FBI Changes “Primary Mission” from “Law Enforcement” to “National Security”

I think the Bureau has made a wise change since, if their primary mission is “law enforcement,” then people might expect them to adhere to the law they enforce on others.

Foreign Policy’s blog, The Cable, reports:

The FBI’s creeping advance into the world of counterterrorism is nothing new. But quietly and without notice, the agency has finally decided to make it official in one of its organizational fact sheets. Instead of declaring “law enforcement” as its “primary function,” as it has for years, the FBI fact sheet now lists “national security” as its chief mission. The changes largely reflect the FBI reforms put in place after September 11, 2001, which some have criticized for de-prioritizing law enforcement activities. Regardless, with the 9/11 attacks more than a decade in the past, the timing of the edits is baffling some FBI-watchers.

“What happened in the last year that changed?” asked Kel McClanahan, a Washington-based national security lawyer.

McClanahan noticed the change last month while reviewing a Freedom of Information Act (FOIA) request from the agency. The FBI fact sheet accompanies every FOIA response and highlights a variety of facts about the agency. After noticing the change, McClanahan reviewed his records and saw that the revised fact sheets began going out this summer. “I think they’re trying to rebrand,” he said. “So many good things happen to your agency when you tie it to national security.”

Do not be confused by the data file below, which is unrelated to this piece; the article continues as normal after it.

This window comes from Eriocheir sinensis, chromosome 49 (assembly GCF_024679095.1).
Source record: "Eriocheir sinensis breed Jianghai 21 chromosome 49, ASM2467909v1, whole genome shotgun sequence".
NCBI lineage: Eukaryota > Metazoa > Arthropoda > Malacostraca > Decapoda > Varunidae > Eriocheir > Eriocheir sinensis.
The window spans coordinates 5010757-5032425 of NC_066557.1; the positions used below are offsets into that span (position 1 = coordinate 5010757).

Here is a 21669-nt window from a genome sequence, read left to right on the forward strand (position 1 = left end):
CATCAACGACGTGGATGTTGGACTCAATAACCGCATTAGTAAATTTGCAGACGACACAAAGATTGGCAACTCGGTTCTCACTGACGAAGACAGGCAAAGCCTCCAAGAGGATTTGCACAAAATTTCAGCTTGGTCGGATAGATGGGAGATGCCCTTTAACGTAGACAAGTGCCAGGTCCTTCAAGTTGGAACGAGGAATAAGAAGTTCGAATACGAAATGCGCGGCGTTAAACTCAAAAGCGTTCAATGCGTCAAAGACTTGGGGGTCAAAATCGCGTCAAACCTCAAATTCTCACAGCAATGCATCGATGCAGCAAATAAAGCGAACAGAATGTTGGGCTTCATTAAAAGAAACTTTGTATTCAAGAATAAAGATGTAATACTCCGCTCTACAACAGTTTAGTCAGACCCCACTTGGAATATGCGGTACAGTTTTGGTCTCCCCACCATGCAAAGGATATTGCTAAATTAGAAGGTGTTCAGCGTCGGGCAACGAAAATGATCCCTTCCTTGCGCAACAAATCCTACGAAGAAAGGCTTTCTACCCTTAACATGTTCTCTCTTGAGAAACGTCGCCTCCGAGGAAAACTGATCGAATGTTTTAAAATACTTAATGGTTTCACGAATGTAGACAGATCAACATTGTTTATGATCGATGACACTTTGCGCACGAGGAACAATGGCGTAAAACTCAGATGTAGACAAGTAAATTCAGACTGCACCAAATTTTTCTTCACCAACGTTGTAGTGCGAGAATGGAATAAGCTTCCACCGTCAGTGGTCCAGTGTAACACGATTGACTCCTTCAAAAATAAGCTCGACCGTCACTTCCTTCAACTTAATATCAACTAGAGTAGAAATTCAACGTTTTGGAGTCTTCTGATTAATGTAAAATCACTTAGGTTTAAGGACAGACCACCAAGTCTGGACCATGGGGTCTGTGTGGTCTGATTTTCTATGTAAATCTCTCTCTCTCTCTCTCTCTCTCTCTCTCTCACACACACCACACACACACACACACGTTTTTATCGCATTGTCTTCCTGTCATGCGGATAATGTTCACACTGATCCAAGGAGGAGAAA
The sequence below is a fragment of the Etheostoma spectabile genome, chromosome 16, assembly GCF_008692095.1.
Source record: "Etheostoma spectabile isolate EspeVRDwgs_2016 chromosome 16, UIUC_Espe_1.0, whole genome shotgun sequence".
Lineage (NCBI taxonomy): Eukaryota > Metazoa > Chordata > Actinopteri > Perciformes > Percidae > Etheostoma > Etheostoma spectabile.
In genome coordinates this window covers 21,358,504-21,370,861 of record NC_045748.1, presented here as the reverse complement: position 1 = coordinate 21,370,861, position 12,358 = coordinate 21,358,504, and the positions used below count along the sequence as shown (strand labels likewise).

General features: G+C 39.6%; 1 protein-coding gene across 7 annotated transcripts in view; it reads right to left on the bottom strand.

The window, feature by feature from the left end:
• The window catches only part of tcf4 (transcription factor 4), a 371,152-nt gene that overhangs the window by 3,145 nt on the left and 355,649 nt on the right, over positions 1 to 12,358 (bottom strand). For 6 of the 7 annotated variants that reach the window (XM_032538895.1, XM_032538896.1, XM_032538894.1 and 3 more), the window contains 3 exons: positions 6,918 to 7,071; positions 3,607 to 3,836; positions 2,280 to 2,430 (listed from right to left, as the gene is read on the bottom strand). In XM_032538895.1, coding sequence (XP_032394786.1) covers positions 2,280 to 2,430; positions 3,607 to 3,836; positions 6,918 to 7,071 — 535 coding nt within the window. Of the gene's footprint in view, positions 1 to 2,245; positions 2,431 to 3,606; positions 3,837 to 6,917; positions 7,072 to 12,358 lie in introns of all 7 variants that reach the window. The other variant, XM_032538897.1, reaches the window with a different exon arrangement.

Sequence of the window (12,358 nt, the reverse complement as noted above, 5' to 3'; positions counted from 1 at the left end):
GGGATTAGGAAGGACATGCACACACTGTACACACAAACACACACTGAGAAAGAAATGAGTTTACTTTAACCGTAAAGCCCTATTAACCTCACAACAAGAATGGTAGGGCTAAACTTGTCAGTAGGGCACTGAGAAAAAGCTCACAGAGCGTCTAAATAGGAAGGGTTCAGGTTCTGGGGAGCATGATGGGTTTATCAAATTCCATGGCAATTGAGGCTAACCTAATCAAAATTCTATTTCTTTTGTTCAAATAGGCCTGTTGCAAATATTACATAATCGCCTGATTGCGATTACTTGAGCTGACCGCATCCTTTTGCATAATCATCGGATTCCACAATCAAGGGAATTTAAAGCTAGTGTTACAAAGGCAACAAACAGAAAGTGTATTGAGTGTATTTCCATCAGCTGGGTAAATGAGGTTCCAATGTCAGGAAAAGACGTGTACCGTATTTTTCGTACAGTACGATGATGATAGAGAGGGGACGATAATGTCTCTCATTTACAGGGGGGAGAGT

That last sentence is probably true and shows the problem might not be so much with the FBI by itself, but with the entire mood and mindset of the government, including Congress. “National Security” is the buzzword that adds more money to your budgets.

Of course, one reason to keep the old buzzword is to make people think they did not pass through an internal government regime change on 9/11/2001. That realization might make people anxious. So another way to look at this change is that the FBI realized there was no point in keeping up appearances with the population. So after a certain amount of news slips out into the media, the PR people at the FBI might have decided to stop pretending.

After all, when people are dedicated to law enforcement, one might get the idea that they value obeying the law rather than, say using official government phones for sexting and engaging in other unethical behavior. We might think they would not work with drug traffickers who murder a border patrol agent with a gun supplied through a BATF program. You might think that they would search out people who committed no crime and recruit them, posing as terrorists, to carry out terrorist attacks against Americans. People might expect the FBI to not kill an unarmed witness in their custody.

Making “national security” the primary mission really frees up the FBI.